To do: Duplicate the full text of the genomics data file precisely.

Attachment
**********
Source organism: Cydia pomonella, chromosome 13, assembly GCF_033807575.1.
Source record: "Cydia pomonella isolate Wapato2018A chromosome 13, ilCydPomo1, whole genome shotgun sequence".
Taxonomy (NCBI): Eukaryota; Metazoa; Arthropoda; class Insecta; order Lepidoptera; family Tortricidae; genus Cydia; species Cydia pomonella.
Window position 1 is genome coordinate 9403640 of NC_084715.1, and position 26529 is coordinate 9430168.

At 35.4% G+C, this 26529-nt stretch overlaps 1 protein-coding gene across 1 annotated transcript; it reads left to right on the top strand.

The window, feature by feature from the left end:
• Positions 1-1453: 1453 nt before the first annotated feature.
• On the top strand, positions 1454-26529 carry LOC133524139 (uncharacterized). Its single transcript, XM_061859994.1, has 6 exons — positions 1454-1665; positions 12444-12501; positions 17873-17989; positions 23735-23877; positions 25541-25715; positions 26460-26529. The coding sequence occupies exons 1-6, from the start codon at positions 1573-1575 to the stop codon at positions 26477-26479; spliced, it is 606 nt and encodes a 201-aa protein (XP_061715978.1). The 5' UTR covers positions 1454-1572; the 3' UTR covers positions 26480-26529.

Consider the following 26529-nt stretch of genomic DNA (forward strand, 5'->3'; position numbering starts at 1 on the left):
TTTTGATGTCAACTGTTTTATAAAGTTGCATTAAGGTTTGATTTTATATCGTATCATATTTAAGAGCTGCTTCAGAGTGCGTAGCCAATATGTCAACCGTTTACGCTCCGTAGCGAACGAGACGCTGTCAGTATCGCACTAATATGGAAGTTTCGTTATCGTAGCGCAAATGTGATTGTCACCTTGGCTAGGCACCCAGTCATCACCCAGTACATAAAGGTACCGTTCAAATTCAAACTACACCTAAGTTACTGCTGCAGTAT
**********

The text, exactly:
Source organism: Cydia pomonella, chromosome 13, assembly GCF_033807575.1.
Source record: "Cydia pomonella isolate Wapato2018A chromosome 13, ilCydPomo1, whole genome shotgun sequence".
Taxonomy (NCBI): Eukaryota; Metazoa; Arthropoda; class Insecta; order Lepidoptera; family Tortricidae; genus Cydia; species Cydia pomonella.
Window position 1 is genome coordinate 9403640 of NC_084715.1, and position 26529 is coordinate 9430168.

At 35.4% G+C, this 26529-nt stretch overlaps 1 protein-coding gene across 1 annotated transcript; it reads left to right on the top strand.

The window, feature by feature from the left end:
• Positions 1-1453: 1453 nt before the first annotated feature.
• On the top strand, positions 1454-26529 carry LOC133524139 (uncharacterized). Its single transcript, XM_061859994.1, has 6 exons — positions 1454-1665; positions 12444-12501; positions 17873-17989; positions 23735-23877; positions 25541-25715; positions 26460-26529. The coding sequence occupies exons 1-6, from the start codon at positions 1573-1575 to the stop codon at positions 26477-26479; spliced, it is 606 nt and encodes a 201-aa protein (XP_061715978.1). The 5' UTR covers positions 1454-1572; the 3' UTR covers positions 26480-26529.

Consider the following 26529-nt stretch of genomic DNA (forward strand, 5'->3'; position numbering starts at 1 on the left):
TTTTGATGTCAACTGTTTTATAAAGTTGCATTAAGGTTTGATTTTATATCGTATCATATTTAAGAGCTGCTTCAGAGTGCGTAGCCAATATGTCAACCGTTTACGCTCCGTAGCGAACGAGACGCTGTCAGTATCGCACTAATATGGAAGTTTCGTTATCGTAGCGCAAATGTGATTGTCACCTTGGCTAGGCACCCAGTCATCACCCAGTACATAAAGGTACCGTTCAAATTCAAACTACACCTAAGTTACTGCTGCAGTAT